Flavor-violating processes in the lepton sector have highly suppressed branching ratios in the standard model, mainly due to the tiny neutrino mass. This means that observing lepton flavor violating processes, such as muonium-antimuonium oscillations, in the next round of experiments would indicate the presence of physics beyond the standard model (BSM). We review theoretical calculations of the mass and width differences in the muonium-antimuonium system and discuss the implications of the experimental measurements of those parameters on constraints on new physics scales probed in muonium oscillations.

        Speaker: Alexey Petrov (University of South Carolina)
    • Nu: Neutrino Masses and Neutrino Mixing Palm Ballroom 3

      Palm Ballroom 3

      Neutrino Masses and Neutrino Mixing

      Conveners: Dr Bryan Ramson (Fermilab), Pedro Machado (Fermilab)
      • 28
        Oscillation Analysis with Atmospheric Neutrinos at Super-Kamiokande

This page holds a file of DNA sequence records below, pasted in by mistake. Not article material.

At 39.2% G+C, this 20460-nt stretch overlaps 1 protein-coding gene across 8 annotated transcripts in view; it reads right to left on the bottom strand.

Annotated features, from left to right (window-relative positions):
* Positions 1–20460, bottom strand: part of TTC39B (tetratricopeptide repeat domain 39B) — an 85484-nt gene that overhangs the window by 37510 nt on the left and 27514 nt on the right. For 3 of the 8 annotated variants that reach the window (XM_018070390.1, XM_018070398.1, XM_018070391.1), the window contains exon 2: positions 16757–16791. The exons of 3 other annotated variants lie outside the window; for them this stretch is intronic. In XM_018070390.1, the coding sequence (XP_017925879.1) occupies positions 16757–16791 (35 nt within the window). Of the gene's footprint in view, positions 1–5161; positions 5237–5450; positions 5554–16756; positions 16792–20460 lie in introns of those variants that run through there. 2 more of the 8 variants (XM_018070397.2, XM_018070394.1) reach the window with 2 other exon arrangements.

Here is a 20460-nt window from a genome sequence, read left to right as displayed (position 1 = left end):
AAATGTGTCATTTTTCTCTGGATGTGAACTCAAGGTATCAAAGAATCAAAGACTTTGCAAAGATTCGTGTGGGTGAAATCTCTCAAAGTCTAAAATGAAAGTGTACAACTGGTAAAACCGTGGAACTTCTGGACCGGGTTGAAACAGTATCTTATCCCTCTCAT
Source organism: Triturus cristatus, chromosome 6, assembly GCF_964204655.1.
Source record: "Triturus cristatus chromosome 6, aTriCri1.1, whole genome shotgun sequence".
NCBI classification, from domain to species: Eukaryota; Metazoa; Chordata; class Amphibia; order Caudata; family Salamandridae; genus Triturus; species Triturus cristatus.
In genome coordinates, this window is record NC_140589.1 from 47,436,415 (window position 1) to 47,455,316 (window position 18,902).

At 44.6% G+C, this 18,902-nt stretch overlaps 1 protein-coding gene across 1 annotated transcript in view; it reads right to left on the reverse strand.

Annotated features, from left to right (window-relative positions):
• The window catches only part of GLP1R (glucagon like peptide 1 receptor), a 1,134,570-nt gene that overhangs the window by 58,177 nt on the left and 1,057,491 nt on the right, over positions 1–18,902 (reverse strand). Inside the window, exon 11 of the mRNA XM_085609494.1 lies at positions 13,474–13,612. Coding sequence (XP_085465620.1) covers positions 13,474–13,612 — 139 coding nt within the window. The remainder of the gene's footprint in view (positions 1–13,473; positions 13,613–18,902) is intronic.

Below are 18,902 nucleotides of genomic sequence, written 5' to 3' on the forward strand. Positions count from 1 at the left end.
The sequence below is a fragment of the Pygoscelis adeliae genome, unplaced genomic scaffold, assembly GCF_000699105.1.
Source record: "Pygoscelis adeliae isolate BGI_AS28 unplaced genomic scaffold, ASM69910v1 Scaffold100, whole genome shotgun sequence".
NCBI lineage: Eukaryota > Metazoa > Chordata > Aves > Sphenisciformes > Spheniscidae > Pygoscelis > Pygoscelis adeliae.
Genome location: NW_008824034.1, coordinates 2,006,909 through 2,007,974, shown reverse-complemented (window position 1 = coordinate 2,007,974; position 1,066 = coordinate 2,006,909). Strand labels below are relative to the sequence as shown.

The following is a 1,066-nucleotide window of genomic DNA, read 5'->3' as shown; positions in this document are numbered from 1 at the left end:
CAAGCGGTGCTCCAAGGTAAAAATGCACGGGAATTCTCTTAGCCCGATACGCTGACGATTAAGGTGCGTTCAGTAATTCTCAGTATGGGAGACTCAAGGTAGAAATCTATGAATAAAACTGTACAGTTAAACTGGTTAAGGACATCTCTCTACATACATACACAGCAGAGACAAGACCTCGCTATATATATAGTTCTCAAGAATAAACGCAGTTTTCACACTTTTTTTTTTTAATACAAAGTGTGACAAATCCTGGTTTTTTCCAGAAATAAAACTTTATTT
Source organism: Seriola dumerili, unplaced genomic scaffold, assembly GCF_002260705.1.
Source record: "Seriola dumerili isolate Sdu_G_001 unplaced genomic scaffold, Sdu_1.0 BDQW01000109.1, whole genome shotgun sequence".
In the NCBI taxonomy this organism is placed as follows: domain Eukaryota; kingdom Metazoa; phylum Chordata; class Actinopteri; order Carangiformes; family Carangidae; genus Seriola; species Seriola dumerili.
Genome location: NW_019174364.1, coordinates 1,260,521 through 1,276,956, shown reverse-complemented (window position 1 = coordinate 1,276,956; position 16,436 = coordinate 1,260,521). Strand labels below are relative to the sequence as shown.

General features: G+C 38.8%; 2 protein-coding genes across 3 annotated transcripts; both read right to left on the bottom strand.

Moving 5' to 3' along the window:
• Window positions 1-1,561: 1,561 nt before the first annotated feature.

Super-Kamiokande (SK) is a 50 kiloton water-Cherenkov detector located in Japan which has collected over 20 years of atmospheric neutrino data. This talk will present the latest results from the SK atmospheric neutrino oscillation analysis, including events from an expanded fiducial volume and new data taken following major detector refurbishment work in 2018, which together result in a 30% increase in exposure over the previous analysis. The atmospheric neutrino data are also analyzed including neutrino and anti-neutrino mode data from the T2K experiment, made possible by re-weighting SK Monte Carlo to T2K flux and cross section inputs.

        Speaker: Thomas Wester
      • 29
        Recent Results from NOvA